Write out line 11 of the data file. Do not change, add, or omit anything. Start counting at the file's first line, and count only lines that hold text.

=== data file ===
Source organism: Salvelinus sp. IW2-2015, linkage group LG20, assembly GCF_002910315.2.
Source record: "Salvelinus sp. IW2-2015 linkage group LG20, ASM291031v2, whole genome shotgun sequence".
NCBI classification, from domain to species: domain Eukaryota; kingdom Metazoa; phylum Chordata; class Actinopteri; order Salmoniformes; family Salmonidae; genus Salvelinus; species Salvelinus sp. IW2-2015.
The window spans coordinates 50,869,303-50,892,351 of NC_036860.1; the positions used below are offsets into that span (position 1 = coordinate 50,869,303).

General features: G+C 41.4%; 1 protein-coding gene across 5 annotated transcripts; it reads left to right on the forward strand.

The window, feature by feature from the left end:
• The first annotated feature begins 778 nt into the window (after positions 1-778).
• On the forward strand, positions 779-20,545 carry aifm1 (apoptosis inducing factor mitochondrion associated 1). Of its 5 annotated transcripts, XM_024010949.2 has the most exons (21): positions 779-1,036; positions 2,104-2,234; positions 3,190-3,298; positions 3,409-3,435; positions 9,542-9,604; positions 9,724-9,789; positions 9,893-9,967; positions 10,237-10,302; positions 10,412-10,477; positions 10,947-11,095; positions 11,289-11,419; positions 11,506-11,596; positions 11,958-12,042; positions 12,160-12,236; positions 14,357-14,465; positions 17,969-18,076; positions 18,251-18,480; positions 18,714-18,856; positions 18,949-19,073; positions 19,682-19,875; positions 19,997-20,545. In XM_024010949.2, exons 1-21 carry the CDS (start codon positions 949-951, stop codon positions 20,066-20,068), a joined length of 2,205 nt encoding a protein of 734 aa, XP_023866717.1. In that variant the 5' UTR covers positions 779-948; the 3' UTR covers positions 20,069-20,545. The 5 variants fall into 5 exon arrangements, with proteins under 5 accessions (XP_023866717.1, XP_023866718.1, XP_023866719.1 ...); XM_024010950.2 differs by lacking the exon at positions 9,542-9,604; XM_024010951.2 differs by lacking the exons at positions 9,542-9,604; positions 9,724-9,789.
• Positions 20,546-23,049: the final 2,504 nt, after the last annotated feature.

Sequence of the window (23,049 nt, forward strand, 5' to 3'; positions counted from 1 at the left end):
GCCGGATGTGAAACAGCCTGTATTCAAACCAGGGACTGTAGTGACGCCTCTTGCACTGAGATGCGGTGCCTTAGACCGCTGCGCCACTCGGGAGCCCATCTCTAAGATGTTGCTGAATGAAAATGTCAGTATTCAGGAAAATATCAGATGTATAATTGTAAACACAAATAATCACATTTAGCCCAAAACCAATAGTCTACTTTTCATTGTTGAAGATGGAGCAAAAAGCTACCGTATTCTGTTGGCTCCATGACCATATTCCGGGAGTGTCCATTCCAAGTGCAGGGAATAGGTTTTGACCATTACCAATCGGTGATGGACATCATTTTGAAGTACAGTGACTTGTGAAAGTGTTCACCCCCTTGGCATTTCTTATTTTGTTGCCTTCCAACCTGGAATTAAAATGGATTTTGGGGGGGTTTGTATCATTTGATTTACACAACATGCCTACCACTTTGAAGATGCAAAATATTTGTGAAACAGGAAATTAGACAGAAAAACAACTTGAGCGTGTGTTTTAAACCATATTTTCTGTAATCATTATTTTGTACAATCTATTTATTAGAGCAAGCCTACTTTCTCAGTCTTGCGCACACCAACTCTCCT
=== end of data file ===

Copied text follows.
GCCGGATGTGAAACAGCCTGTATTCAAACCAGGGACTGTAGTGACGCCTCTTGCACTGAGATGCGGTGCCTTAGACCGCTGCGCCACTCGGGAGCCCATCTCTAAGATGTTGCTGAATGAAAATGTCAGTATTCAGGAAAATATCAGATGTATAATTGTAAACACAAATAATCACATTTAGCCCAAAACCAATAGTCTACTTTTCATTGTTGAAGATGGAGCAAAAAGCTACCGTATTCTGTTGGCTCCATGACCATATTCCGGGAGTGTCCATTCCAAGTGCAGGGAATAGGTTTTGACCATTACCAATCGGTGATGGACATCATTTTGAAGTACAGTGACTTGTGAAAGTGTTCACCCCCTTGGCATTTCTTATTTTGTTGCCTTCCAACCTGGAATTAAAATGGATTTTGGGGGGGTTTGTATCATTTGATTTACACAACATGCCTACCACTTTGAAGATGCAAAATATTTGTGAAACAGGAAATTAGACAGAAAAACAACTTGAGCGTGTGTTTTAAACCATATTTTCTGTAATCATTATTTTGTACAATCTATTTATTAGAGCAAGCCTACTTTCTCAGTCTTGCGCACACCAACTCTCCT